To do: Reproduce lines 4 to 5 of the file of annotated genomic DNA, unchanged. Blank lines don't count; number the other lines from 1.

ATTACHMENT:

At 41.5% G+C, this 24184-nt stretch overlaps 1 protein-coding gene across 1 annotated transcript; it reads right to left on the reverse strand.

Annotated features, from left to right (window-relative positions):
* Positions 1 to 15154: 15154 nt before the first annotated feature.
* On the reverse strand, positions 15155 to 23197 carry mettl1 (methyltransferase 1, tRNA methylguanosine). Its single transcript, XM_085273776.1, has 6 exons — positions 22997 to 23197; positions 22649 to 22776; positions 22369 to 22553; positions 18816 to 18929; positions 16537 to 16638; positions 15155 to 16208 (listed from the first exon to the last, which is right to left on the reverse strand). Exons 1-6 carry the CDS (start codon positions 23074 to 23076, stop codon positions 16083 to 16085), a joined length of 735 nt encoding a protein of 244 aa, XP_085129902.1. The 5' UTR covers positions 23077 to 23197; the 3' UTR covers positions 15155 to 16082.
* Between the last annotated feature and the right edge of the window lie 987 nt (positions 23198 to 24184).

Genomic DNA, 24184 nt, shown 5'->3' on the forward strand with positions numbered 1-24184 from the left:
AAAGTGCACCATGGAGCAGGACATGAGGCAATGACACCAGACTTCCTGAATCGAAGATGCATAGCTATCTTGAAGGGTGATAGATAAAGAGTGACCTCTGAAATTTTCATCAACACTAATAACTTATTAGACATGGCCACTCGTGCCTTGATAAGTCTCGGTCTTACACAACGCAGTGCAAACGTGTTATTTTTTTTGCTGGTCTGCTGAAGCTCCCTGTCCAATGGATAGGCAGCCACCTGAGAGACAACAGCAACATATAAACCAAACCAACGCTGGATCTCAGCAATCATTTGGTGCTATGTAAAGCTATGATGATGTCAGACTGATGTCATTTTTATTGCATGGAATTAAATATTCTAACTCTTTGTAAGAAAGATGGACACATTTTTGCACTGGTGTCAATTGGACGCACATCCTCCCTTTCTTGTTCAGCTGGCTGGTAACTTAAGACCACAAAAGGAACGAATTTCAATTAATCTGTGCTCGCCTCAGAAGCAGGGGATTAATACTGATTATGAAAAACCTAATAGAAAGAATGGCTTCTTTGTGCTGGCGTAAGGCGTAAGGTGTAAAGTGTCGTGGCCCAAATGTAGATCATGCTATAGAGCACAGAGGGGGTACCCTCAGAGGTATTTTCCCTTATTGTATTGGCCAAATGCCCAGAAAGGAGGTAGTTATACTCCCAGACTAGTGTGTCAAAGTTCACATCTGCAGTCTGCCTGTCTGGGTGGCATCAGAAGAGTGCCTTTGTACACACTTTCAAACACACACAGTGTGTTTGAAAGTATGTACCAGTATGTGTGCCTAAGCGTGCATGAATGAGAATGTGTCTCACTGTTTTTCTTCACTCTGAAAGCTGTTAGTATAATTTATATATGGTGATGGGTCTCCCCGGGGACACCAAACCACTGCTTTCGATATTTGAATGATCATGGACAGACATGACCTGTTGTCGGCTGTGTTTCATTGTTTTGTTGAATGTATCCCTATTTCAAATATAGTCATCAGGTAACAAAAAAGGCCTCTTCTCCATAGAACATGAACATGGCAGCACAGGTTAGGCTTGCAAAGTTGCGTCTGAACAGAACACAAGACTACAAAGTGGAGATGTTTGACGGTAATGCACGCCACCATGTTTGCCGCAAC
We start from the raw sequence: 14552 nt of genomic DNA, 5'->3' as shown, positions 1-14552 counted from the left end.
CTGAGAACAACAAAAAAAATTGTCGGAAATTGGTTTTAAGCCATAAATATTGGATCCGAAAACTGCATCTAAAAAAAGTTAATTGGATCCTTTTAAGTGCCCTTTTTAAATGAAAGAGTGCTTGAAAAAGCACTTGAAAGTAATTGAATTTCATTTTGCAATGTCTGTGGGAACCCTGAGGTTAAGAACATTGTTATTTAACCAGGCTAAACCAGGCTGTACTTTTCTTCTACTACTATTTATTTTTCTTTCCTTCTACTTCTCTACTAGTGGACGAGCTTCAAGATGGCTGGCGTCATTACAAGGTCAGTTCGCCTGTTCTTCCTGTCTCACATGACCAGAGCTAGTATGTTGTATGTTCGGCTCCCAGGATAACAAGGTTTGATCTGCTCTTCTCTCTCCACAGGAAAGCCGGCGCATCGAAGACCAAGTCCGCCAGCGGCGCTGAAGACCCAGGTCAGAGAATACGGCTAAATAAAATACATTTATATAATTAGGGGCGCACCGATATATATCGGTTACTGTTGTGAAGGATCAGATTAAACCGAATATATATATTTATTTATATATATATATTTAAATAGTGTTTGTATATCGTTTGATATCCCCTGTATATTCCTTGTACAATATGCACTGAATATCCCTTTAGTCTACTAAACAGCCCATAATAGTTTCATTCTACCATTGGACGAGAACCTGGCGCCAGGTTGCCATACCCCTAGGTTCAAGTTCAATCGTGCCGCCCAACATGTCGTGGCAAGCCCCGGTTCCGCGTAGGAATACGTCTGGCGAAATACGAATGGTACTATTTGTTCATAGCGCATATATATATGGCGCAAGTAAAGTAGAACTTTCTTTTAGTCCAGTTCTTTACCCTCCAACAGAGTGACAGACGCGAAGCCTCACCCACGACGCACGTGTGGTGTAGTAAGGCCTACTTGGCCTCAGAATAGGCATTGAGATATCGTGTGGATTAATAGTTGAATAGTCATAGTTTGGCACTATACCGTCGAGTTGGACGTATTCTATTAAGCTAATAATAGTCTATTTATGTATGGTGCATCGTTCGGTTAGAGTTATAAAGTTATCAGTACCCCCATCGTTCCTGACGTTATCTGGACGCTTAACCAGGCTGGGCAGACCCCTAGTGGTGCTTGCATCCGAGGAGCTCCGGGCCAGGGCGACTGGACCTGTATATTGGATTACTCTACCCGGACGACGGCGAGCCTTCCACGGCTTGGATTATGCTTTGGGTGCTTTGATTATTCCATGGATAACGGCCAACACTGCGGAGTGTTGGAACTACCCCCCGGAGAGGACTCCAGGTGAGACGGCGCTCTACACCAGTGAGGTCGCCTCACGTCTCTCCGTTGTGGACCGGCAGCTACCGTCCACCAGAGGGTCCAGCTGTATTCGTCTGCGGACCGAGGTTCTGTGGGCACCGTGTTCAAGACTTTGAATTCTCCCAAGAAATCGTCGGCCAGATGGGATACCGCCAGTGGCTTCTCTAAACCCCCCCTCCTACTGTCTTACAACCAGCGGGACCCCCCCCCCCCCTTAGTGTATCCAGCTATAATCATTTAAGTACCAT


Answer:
* On the reverse strand, positions 15155 to 23197 carry mettl1 (methyltransferase 1, tRNA methylguanosine). Its single transcript, XM_085273776.1, has 6 exons — positions 22997 to 23197; positions 22649 to 22776; positions 22369 to 22553; positions 18816 to 18929; positions 16537 to 16638; positions 15155 to 16208 (listed from the first exon to the last, which is right to left on the reverse strand). Exons 1-6 carry the CDS (start codon positions 23074 to 23076, stop codon positions 16083 to 16085), a joined length of 735 nt encoding a protein of 244 aa, XP_085129902.1. The 5' UTR covers positions 23077 to 23197; the 3' UTR covers positions 15155 to 16082.
* Between the last annotated feature and the right edge of the window lie 987 nt (positions 23198 to 24184).